• 19 Things I Like About Dividends [View article]
    Denise, I do understand that your comment is directed at individual stocks and not the market in general. In that sense, technical analysis is just one of many tools, and like all of the other tools I have used over the years, it works sometimes and not very well at other times. But really, technical analysis is "tuned" for growth stocks and not for DGI stocks anyway, and that is what this forum is all about.

    In fact, my experience tells me it may not be very well tuned for anything. As Warren Buffett once said, "I realized technical analysis didn't work when I turned the charts upside down and didn't get a different answer." Said tongue-and-cheek, to be sure. Word is he tried to work with it for better part of a decade, finally discarding it for the most part.

    I remember when I became a disciple of William O'Neal of IBD fame in the mid-90's, after spending the previous 20 years buying mutual funds and accumulating a nice sum. I was ready to join the ranks of the individual stock pickers! Mr. O'Neal bristles at the very comment that his technique is "market timing", but most investment professionals lump his CANSLIM technique in with all other technical-type market techniques.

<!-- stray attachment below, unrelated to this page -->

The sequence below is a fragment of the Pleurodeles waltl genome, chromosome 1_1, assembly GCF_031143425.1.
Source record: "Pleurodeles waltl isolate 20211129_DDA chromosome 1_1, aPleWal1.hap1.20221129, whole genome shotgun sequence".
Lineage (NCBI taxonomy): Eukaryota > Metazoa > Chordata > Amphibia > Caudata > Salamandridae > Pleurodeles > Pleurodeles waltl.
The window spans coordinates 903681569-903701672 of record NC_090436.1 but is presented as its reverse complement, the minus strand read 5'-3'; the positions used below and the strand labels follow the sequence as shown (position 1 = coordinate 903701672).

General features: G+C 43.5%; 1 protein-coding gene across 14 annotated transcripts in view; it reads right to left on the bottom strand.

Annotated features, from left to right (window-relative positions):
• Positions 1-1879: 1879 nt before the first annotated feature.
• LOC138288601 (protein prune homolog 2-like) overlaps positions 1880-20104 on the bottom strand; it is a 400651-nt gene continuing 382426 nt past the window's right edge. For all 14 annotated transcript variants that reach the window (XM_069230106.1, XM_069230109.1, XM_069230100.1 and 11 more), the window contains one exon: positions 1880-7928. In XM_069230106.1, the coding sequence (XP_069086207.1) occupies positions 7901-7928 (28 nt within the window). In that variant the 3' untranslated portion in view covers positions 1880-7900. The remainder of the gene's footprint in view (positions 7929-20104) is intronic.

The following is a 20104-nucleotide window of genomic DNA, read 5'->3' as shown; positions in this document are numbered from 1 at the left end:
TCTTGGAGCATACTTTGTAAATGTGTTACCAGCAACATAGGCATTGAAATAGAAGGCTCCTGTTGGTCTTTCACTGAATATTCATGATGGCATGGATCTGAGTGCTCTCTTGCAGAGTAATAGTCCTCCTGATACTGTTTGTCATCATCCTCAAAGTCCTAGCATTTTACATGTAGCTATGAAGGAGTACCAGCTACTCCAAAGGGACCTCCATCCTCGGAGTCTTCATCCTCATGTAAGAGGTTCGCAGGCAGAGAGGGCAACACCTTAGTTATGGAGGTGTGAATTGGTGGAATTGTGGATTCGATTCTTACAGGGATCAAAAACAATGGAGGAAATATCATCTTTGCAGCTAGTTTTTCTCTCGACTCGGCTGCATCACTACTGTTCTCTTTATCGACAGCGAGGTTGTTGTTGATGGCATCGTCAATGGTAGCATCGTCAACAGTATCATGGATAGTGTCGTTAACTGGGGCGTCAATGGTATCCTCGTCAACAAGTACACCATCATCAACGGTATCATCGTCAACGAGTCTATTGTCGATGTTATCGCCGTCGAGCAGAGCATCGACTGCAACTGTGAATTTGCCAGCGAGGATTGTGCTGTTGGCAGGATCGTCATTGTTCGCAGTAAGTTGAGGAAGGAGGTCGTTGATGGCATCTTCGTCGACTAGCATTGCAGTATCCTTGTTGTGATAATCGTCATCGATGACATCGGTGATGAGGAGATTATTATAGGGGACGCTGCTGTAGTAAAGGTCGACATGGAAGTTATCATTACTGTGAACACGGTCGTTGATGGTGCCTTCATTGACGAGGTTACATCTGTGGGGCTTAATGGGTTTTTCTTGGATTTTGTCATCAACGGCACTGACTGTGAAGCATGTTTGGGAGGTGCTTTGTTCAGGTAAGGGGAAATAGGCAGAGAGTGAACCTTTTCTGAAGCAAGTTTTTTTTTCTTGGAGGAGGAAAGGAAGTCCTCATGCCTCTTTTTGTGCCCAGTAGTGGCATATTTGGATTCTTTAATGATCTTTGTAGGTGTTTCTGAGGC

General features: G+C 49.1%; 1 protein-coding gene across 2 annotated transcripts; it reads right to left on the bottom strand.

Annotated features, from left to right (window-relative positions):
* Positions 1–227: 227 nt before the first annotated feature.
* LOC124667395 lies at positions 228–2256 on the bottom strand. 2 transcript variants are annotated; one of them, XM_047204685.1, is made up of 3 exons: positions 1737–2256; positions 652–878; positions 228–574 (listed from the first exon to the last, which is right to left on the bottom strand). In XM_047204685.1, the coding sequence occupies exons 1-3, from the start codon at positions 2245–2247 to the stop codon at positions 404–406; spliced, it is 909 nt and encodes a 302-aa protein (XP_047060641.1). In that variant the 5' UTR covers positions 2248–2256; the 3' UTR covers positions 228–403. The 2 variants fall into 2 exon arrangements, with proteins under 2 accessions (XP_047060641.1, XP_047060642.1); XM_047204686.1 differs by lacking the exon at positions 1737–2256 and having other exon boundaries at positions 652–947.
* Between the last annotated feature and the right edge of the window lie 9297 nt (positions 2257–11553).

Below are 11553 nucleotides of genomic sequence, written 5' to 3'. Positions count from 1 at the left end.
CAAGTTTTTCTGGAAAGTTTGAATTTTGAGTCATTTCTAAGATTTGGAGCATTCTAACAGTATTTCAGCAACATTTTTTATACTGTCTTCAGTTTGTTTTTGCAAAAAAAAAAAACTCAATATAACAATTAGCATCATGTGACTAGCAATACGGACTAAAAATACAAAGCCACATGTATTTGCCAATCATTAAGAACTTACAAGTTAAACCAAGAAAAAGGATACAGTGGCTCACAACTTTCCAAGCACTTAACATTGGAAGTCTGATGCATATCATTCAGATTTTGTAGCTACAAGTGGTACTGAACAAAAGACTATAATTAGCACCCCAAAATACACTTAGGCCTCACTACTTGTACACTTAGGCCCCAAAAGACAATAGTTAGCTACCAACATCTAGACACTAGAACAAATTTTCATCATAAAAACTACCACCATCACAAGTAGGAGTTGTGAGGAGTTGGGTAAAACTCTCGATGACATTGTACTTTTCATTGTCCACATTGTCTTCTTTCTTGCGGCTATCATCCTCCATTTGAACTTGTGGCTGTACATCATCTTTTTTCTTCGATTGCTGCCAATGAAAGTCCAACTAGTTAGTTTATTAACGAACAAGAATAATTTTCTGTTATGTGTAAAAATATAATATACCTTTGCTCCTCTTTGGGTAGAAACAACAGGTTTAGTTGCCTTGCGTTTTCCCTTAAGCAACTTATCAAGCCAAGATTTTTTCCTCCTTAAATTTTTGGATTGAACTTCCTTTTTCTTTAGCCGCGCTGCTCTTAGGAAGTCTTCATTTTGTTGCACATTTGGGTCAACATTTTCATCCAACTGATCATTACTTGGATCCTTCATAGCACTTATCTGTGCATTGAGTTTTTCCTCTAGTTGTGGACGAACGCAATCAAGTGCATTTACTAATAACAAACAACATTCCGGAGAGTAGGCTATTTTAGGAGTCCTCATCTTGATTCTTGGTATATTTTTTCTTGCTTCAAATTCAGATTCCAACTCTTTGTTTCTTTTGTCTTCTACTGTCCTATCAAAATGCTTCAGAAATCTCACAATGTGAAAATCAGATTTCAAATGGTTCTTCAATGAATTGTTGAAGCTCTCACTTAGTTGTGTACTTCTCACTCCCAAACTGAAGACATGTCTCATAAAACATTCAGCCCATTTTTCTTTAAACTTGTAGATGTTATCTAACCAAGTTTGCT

I'm not sure if you're familiar with CANSLIM, but typically I would buy go-go growth stocks on a cup-and-handle breakout. A certain percentage of breakouts would always fail, causing me to sell at his recommended 7-8% stop loss. Others would run, but one curious thing is that O'Neal never had a good "sell technique", other than a "stop loss". This technique has even been applied to an index, any index, and a "market breakout" is treated exactly the same way as an individual stock breakout e.g. follow-on day 3-7 days out on higher volume, etc. Anyway, it worked marvelously during the 90's, when the market was on a general tear.

    Unfortunately, it didn't work at all well after the dotcom bust, because almost every breakout failed for the next several years, including the index "breakouts" (aka market timing). All of his publications skirted the issue of how to sell. I found myself riding too many of the fast-growing breakout stocks back down, because the downward slope was gradual and there were rules for adjusting stop losses. I would sometimes sell with little or no gain left. Yeah, I tried trailing stop loses on the open, on the close and on the 2nd cycle of the full moon, all with mixed, but generally poor results. I tried 13-day, 20-day, 50-day and 200-day moving average crosses and MACD/stoichastics using various combinations of the above.